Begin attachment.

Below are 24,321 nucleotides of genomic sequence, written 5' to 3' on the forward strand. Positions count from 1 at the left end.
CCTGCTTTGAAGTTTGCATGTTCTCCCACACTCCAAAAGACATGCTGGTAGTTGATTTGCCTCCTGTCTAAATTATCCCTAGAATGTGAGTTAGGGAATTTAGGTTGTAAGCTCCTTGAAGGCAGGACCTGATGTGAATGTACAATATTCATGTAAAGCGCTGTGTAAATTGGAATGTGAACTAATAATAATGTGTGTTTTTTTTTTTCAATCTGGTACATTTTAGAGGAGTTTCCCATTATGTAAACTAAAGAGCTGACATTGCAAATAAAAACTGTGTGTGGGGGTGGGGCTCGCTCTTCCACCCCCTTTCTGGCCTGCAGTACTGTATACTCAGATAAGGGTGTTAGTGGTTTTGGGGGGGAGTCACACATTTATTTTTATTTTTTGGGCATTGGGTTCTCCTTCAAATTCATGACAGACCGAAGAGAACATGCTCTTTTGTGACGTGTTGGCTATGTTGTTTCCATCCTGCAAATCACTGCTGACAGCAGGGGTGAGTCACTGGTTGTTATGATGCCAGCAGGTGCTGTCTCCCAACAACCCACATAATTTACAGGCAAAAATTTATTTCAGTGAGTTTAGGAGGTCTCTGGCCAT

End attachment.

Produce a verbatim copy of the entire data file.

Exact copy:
Below are 24,321 nucleotides of genomic sequence, written 5' to 3' on the forward strand. Positions count from 1 at the left end.
CCTGCTTTGAAGTTTGCATGTTCTCCCACACTCCAAAAGACATGCTGGTAGTTGATTTGCCTCCTGTCTAAATTATCCCTAGAATGTGAGTTAGGGAATTTAGGTTGTAAGCTCCTTGAAGGCAGGACCTGATGTGAATGTACAATATTCATGTAAAGCGCTGTGTAAATTGGAATGTGAACTAATAATAATGTGTGTTTTTTTTTTTCAATCTGGTACATTTTAGAGGAGTTTCCCATTATGTAAACTAAAGAGCTGACATTGCAAATAAAAACTGTGTGTGGGGGTGGGGCTCGCTCTTCCACCCCCTTTCTGGCCTGCAGTACTGTATACTCAGATAAGGGTGTTAGTGGTTTTGGGGGGGAGTCACACATTTATTTTTATTTTTTGGGCATTGGGTTCTCCTTCAAATTCATGACAGACCGAAGAGAACATGCTCTTTTGTGACGTGTTGGCTATGTTGTTTCCATCCTGCAAATCACTGCTGACAGCAGGGGTGAGTCACTGGTTGTTATGATGCCAGCAGGTGCTGTCTCCCAACAACCCACATAATTTACAGGCAAAAATTTATTTCAGTGAGTTTAGGAGGTCTCTGGCCAT